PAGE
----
Page Banner

United States Department of Agriculture

Agricultural Research Service

Title: Nitrogen and Tillage Effects on Irrigated Continuous Corn Yields

Authors
item HALVORSON, ARDELL
item Mosier, A - U OF FL/GAINESVILLE
item Reule, Curtis
item Bausch, Walter

Submitted to: Agronomy Journal
Publication Type: Peer Reviewed Journal
Publication Acceptance Date: August 8, 2005
Publication Date: January 3, 2006
Citation: Halvorson, A.D., Mosier, A.R., Reule, C.A., Bausch, W.C. 2006. Nitrogen and tillage effects on irrigated continuous corn yields. Agronomy Journal. 98:63-71.

Interpretive Summary: A no-till (NT) irrigated corn production has potential to reduce soil erosion, fossil fuel consumption, and greenhouse gas emissions compared with a conventional till (CT) system. Nitrogen (N) fertilizer rate and tillage system (CT and NT) effects on irrigated, continuous corn yields were evaluated for 5-yr to determine the viability of the NT system and N needs for optimum yield. Corn grain yields were increased by N fertilization each year in both tillage systems, with a 16% higher average yield in the CT than in the NT system at maximum yield. Grain yields were maximized with an available N level of 276 and 268 kg N ha-1 in the CT and NT systems, respectively. Nitrogen fertilizer use efficiency tended to decrease with increasing N rate. Nitrogen required to produce one Mg grain at maximum yield was 19 and 20 kg N Mg-1 grain for the CT and NT systems, respectively. Corn residue increased with increasing N rate with no difference in residue production between CT and NT systems. The NT system had the same size plant for grain production as the CT system. Lower grain yields with NT probably resulted from the slow early spring development of the corn plant compared with CT system as a result of cooler spring soil temperatures in the NT system. No-till continuous corn production appears to have potential for replacing CT systems in the central Great Plains area, but with a reduced yield potential. Corn in both NT and CT systems responded similarly to available N supply. Current N fertilizer recommendations for CT corn based on yield goal may need to be modified for NT to account for the lower yield potential and slightly higher N requirement.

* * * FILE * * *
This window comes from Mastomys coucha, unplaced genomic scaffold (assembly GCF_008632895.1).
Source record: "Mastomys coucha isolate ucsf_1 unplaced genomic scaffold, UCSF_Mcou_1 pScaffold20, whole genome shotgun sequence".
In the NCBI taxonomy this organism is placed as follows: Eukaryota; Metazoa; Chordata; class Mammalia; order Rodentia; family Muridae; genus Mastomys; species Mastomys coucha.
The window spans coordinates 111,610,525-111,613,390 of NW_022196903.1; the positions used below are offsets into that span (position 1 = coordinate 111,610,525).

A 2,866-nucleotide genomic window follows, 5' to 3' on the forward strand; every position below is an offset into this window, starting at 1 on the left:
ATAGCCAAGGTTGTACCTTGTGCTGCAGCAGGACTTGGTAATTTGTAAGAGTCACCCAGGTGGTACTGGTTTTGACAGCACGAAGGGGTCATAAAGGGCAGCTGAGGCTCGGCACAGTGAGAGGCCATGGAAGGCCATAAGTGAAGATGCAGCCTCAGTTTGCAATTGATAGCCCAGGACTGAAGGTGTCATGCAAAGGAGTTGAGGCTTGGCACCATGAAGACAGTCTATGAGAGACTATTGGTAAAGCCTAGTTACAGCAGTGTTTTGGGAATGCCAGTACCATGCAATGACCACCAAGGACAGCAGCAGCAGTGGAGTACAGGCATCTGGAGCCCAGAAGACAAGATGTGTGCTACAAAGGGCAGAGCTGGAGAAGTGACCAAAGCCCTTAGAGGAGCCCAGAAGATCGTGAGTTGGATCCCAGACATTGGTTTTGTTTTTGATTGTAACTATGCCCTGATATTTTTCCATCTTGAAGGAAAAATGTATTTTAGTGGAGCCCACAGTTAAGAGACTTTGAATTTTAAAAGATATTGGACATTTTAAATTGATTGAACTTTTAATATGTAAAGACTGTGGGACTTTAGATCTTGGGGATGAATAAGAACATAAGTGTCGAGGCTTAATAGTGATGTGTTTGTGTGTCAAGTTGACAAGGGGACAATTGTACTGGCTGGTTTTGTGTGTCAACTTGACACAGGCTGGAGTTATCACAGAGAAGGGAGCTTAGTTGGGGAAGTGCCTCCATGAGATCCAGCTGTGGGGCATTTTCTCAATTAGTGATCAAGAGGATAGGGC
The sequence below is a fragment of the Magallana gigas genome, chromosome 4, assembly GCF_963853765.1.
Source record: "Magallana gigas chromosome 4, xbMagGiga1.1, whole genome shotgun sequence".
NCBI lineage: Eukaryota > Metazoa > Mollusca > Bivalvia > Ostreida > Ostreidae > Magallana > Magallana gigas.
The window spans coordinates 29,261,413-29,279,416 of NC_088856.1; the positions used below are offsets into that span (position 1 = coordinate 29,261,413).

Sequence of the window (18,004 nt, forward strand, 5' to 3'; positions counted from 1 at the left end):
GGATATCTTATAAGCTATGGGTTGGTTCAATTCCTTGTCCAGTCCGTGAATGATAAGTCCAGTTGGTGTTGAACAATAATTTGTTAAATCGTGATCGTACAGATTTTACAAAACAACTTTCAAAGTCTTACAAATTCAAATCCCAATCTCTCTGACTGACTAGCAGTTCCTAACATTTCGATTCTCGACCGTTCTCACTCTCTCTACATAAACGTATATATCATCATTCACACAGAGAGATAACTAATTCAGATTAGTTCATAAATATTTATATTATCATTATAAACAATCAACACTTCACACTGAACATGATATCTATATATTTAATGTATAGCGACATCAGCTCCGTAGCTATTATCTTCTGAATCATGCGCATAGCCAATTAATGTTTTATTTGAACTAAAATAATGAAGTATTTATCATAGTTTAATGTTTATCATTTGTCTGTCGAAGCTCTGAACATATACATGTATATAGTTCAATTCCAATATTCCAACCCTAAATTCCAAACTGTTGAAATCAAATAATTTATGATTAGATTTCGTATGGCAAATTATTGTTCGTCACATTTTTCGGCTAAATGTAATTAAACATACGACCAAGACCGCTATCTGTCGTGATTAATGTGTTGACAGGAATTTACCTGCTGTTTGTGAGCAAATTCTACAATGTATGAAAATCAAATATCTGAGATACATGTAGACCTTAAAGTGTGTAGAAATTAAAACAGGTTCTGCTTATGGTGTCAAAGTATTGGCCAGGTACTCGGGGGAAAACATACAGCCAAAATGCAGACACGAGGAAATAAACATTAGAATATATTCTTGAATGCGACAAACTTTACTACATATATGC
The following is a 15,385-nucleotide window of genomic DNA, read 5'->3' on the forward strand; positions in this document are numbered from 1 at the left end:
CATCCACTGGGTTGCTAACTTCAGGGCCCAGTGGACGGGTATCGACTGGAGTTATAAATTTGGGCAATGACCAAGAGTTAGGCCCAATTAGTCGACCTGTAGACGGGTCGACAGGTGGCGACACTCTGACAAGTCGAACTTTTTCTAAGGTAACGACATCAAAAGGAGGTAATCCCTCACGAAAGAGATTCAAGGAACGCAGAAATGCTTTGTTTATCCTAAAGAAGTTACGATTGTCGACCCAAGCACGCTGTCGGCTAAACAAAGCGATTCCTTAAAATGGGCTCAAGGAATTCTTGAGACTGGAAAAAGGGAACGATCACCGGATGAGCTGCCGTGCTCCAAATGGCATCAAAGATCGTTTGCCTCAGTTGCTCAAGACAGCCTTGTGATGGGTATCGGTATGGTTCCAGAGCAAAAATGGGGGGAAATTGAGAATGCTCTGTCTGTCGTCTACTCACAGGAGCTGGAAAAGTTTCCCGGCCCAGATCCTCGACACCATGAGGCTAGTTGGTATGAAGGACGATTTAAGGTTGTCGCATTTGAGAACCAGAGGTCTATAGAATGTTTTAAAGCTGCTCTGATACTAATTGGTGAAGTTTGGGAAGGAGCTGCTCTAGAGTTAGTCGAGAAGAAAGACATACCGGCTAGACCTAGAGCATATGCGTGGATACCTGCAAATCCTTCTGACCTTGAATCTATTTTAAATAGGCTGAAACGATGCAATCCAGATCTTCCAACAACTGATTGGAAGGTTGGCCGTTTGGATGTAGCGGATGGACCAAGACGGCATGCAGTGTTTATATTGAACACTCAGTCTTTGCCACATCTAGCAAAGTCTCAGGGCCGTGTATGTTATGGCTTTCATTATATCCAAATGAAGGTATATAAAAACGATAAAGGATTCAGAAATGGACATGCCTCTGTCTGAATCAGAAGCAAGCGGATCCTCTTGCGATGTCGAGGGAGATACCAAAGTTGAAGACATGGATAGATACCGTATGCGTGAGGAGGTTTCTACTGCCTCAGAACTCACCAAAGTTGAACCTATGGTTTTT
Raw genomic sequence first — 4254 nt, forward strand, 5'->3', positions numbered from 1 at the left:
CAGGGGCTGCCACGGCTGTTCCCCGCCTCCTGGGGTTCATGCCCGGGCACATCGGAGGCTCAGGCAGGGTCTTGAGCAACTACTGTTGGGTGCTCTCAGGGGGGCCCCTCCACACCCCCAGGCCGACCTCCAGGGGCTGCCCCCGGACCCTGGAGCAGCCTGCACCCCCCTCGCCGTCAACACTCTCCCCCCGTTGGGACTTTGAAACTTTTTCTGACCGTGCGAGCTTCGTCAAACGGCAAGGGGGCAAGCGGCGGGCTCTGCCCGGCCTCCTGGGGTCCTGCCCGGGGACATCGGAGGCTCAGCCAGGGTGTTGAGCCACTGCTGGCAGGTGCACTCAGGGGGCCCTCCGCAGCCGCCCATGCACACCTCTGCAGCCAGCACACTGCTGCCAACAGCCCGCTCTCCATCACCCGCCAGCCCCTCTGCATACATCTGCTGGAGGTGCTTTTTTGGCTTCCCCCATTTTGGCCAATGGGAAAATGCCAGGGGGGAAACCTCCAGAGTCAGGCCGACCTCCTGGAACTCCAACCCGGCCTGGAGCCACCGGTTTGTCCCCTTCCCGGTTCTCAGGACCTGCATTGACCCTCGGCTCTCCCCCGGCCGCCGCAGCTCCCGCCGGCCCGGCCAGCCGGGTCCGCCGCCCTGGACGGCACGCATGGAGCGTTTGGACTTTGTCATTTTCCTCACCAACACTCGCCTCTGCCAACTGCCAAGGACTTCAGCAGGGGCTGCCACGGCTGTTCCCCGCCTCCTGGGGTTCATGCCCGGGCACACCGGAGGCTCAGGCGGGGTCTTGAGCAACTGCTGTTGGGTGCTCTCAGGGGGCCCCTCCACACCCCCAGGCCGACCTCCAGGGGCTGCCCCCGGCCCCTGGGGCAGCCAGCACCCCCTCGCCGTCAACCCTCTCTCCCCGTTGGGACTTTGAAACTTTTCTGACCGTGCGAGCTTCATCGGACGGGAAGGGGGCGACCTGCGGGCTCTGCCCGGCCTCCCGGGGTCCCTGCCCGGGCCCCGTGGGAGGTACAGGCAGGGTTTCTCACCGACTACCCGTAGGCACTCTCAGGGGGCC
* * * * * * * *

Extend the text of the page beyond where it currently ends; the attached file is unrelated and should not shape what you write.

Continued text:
Technical Abstract: A no-till (NT) irrigated production system has potential to reduce soil erosion, fossil fuel consumption, and greenhouse gas emissions compared with a conventional till (CT) system. Nitrogen fertilization (4 to 6 N rates) and tillage system (CT and NT) effects on irrigated, continuous corn (Zea mays L.) yields were evaluated for 5-yr on a clay loam soil to determine the viability of the NT system and N needs for optimum yield. Corn grain yields were significantly increased by N fertilization each year in both tillage systems, with a 16% higher average yield in the CT than in the NT system at maximum yield. Grain yields were near maximum with an available N (soil + fertilizer N) level of 276 and 268 kg N ha-1 in the CT and NT systems, respectively. Nitrogen fertilizer use efficiency (NFUE) tended to decrease, but not always significantly, with increasing N rate, averaging 43% over N rates and years for both systems. Total N required to produce one Mg grain at maximum yield averaged 19 and 20 kg N Mg-1 grain for the CT and NT systems, respectively. Corn residue returned to the soil increased with increasing N rate with no difference in residue production between tillage systems. The NT system had the same size plant for grain production as the CT system. The lower grain yield with NT probably resulted from the slow early spring development and delayed tasseling compared with the CT system as a result of cooler spring soil temperatures in the NT system. NT, irrigated, continuous corn production has potential for replacing CT systems in the central Great Plains area, but with reduced yield potential. Corn in both NT and CT systems responded similarly to available N supply. Current N fertilizer recommendations for CT corn based on yield goal may need to be modified for NT to account for the lower yield potential.

Last Modified: 8/27/2014
Footer Content Back to Top of Page